# How to Divide Radicals for ADVANCED Learners

Dividing Radicals (Advanced)

## Dividing Radicals (Advanced)

Dividing Radicals (Advanced). In this video we’re going to look at how to divide radicals when you have the sum or difference of two terms in your denominator, or there’s a radical in your denominator. We do this using this rule: the difference of two squares. The difference of two squares says that a plus b, times, a minus b, is a squared minus b squared.

This is helpful because when you square a radical, the radical disappears. Let’s use it on this first example. We need to rationalize our denominator because right now it’s irrational. Any time you have the square root of a number that’s not a perfect square, then that is an irrational number.

We can’t have an irrational denominator, so to rationalize this denominator we use this difference of squares rule, by multiplying this denominator by its conjugate All the conjugate is, you take those two terms and, if you’re subtracting, then the conjugate would be those two terms added together, or the sum of those two terms. 4, plus, 2 square roots of 3, and 4, minus, 2 square roots of 3, are conjugates.

Now, we can’t just multiply the denominator by 4, plus, 2 square roots of 3, that would change the whole value of our expression, so we’re going to multiply the numerator also by 4, plus, 2 square roots of 3, because anytime you have an expression divided by itself, then that quotient is 1, so really what we’re multiplying by is 1, which means we’re not changing the value of this expression.

In your numerator we now need to distribute, so 4 times 4 is 16, plus, 4 times 2 squares of 3 is 8 square roots of 3. In your denominator we’re going to use this rule a plus b, times, a minus b. That’s what we have, a plus b, times, a minus b.

Again, these are conjugates of each other, and the rule says that we will get (our product will be) a squared minus B squared, so a squared, 4 squared would just be 16, and it’s always minus—it is called the difference of two squares—so minus, 2 square roots of 3, squared, so that’s 2, squared, and the square root of 3, squared. 2 squared is 4, the square root of 3, squared, is 3, (and keep in mind that even though it’s not there, there is a times sign, this is 2, times, the square root of 3) so when we square it, 2 squared 4, it would be 4 times 3, which is 12.

Now we can simplify that. We have 16, plus, 8 square roots of 3, divided by, 16 minus 12, which is 4, and we actually can continue simplifying this, and it might have been easier (or quicker) to instead of actually multiplying or distributing this 4 earlier, if we had just left it as 4 times the quantity (4, plus, 2 square roots of 3) because now all I’m going to do is actually just factor that 4 back out, so it’s 4 (my numerator) is 4, times, the quantity 4 plus 2 square roots of 3, divided by 4, because then what happens is 4 divided by 4 is 1, and our final answer is 4, plus, 2 square roots of 3.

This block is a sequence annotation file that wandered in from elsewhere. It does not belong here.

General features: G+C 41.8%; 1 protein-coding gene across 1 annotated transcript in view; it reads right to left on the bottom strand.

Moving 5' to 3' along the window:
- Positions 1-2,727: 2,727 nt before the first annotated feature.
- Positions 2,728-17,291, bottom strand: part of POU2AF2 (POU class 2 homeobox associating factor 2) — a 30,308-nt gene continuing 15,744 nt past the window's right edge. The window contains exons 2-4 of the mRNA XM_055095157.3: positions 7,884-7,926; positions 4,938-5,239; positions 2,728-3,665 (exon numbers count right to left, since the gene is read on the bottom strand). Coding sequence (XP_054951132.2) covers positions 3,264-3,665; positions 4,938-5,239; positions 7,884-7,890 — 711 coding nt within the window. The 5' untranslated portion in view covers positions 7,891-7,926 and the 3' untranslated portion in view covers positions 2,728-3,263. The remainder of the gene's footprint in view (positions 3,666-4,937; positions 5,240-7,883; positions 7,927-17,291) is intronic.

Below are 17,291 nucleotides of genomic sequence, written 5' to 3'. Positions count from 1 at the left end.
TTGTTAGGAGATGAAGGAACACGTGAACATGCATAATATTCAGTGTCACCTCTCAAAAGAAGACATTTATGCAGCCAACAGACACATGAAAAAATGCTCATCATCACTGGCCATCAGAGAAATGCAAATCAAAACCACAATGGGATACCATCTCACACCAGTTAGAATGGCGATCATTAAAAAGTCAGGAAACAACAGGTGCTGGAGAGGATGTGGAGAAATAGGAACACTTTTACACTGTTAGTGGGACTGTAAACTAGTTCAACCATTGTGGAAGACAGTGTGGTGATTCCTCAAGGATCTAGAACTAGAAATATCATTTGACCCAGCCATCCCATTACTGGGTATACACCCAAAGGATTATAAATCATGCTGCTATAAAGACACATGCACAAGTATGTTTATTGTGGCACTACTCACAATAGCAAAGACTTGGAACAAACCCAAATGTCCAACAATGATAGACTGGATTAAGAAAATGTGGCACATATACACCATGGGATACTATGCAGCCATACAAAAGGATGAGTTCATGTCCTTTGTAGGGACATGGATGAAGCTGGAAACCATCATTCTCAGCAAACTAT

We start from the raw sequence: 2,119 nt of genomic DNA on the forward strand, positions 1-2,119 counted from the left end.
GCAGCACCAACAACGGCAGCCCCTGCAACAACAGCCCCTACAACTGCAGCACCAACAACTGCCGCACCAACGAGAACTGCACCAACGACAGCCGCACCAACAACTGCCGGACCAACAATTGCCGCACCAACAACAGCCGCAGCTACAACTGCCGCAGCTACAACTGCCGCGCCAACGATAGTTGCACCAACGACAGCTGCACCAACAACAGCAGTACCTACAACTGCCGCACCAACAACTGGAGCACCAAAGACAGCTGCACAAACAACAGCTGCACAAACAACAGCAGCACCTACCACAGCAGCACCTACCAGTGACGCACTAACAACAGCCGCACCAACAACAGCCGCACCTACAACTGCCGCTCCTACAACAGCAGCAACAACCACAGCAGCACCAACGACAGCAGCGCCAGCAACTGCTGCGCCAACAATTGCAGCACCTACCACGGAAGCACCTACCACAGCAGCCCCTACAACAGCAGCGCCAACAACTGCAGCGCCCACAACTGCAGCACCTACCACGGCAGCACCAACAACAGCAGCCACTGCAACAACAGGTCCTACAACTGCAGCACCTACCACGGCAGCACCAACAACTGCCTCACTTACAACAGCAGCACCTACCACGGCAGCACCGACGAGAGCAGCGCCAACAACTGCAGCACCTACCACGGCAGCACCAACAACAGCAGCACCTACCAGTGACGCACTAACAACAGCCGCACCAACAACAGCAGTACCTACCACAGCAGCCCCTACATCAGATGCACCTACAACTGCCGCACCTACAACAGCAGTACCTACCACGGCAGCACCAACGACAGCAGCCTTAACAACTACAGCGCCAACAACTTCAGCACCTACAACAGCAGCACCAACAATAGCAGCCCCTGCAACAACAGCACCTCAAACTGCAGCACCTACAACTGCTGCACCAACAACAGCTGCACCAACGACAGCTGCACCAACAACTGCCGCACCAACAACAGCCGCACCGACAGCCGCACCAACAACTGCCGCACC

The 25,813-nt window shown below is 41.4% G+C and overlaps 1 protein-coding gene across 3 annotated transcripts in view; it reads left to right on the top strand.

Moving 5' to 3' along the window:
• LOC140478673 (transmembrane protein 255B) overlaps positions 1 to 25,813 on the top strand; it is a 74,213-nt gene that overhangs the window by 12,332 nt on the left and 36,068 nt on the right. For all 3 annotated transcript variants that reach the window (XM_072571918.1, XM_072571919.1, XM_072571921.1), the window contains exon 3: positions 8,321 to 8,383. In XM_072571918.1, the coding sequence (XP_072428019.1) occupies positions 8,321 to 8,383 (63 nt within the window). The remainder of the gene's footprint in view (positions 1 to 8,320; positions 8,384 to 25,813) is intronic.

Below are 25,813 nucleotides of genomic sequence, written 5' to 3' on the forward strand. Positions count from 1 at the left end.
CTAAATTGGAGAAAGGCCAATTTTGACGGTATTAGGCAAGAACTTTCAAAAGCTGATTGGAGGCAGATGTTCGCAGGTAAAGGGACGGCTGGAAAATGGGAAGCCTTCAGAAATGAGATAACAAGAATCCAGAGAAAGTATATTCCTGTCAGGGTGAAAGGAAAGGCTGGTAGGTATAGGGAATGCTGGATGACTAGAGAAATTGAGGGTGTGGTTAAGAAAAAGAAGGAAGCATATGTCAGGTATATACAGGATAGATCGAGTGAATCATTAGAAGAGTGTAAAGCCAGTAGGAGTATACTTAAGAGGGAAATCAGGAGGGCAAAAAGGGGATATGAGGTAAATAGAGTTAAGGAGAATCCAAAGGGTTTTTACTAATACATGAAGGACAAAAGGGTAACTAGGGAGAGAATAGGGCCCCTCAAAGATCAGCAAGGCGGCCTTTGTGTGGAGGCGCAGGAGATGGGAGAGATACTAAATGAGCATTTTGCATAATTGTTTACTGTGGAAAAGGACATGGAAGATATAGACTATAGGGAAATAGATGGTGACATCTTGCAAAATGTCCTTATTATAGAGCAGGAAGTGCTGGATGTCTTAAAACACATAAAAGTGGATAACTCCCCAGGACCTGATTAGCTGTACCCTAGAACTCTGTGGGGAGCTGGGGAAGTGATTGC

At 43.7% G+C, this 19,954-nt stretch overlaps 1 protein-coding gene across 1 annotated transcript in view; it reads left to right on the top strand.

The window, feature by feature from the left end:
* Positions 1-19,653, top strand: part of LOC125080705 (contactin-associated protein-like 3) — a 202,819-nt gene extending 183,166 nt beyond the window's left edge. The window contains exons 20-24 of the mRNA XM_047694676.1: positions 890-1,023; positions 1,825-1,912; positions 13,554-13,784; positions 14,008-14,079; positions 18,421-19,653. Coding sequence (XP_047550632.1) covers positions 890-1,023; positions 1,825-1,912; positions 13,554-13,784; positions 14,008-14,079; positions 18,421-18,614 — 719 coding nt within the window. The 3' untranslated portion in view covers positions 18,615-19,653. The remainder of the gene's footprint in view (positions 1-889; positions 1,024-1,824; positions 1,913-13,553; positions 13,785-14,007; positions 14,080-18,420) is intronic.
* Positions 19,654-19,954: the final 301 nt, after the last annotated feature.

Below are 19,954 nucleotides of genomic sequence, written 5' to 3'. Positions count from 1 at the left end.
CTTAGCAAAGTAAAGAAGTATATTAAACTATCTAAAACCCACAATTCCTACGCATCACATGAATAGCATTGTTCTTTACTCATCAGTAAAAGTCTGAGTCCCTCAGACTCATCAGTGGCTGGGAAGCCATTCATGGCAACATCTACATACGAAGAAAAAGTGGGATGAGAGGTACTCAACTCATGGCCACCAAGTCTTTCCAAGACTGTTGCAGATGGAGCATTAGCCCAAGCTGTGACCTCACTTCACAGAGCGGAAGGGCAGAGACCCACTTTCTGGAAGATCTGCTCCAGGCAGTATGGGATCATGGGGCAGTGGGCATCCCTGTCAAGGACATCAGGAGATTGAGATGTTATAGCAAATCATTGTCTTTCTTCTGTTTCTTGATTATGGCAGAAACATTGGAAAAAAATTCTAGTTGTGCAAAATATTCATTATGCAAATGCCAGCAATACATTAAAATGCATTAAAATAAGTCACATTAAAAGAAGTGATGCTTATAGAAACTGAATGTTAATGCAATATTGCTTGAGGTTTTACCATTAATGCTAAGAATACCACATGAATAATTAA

Let’s look at one more problem where we use conjugates to simplify our expression. Again, our denominator is irrational because of those radicals, so we’re going to use this rule, difference of two squares, and multiply by the conjugate of our denominator. The conjugate of the square root of 5, plus, the square root of 2, is the square root of 5, minus, the square root of 2, so same two terms, the only difference is this plus and minus sign.

Then whatever we do to the denominator we do the exact same thing to the numerator, so that we have 1, were multiplying by 1. Then you can distribute here, or we can just leave it as negative 9, times the quantity, the square root of 5 minus the square root of 2, divided by—and then our denominator we’re going to use that rule, a squared minus b squared.

The square root of 5, squared, is 5, and it’s always minus the square root of 2 squared is 2. This is negative 9, times the quantity, the square root of 5 minus the square root of 2, divided by, 3, which we can then simplify. What is negative 9, divided by 3? That’s negative 3, times the quantity, the square root of 5 minus the square root of 2.

Then let’s go ahead and distribute that negative 3, so it’s negative 3 square roots of 5, plus, 3 square roots of 2 (can’t forget that 3) negative 3 times the square root of 5, negative 3 square roots of 5, negative 3 times the negative square root of 2 is a positive 3 square roots of 2. That’s how you divide radicals when you have two terms in your denominator.

503546

by Mometrix Test Preparation | Last Updated: June 13, 2019